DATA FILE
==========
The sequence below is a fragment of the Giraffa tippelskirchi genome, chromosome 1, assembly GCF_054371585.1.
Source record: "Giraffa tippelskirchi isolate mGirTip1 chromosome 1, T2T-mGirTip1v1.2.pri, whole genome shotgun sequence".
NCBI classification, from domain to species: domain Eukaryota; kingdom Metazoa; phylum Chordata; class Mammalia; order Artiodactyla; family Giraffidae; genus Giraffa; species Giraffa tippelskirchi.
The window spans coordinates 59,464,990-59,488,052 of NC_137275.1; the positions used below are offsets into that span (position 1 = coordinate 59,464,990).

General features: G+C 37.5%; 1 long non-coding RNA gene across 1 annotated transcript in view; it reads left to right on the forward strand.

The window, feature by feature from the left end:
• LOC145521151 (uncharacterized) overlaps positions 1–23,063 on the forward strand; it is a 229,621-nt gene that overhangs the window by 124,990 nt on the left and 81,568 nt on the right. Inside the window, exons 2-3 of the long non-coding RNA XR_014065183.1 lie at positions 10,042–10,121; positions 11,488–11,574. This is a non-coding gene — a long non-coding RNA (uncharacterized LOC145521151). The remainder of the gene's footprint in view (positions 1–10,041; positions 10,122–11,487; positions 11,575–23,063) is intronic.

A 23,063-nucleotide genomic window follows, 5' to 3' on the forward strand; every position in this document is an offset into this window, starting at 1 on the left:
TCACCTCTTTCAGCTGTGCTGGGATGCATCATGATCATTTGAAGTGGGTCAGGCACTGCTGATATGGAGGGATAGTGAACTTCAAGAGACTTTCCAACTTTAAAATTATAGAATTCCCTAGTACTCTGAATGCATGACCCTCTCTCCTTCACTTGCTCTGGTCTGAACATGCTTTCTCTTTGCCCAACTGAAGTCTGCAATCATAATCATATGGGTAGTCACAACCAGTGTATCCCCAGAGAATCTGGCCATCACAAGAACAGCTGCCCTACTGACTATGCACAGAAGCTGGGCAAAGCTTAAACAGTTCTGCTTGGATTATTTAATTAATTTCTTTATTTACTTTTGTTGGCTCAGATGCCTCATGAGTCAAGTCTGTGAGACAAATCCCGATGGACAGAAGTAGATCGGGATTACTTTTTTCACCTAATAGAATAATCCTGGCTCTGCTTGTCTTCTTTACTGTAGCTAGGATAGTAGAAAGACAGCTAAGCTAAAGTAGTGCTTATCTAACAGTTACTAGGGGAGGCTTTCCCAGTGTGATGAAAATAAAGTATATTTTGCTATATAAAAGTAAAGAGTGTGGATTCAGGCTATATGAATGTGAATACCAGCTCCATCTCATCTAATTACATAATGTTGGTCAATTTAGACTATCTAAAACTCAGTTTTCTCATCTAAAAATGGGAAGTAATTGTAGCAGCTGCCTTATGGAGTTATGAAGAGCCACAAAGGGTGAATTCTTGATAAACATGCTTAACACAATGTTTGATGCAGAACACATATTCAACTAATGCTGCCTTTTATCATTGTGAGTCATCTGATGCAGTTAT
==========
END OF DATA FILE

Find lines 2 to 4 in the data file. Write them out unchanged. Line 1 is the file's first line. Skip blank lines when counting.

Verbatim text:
Source record: "Giraffa tippelskirchi isolate mGirTip1 chromosome 1, T2T-mGirTip1v1.2.pri, whole genome shotgun sequence".
NCBI classification, from domain to species: domain Eukaryota; kingdom Metazoa; phylum Chordata; class Mammalia; order Artiodactyla; family Giraffidae; genus Giraffa; species Giraffa tippelskirchi.
The window spans coordinates 59,464,990-59,488,052 of NC_137275.1; the positions used below are offsets into that span (position 1 = coordinate 59,464,990).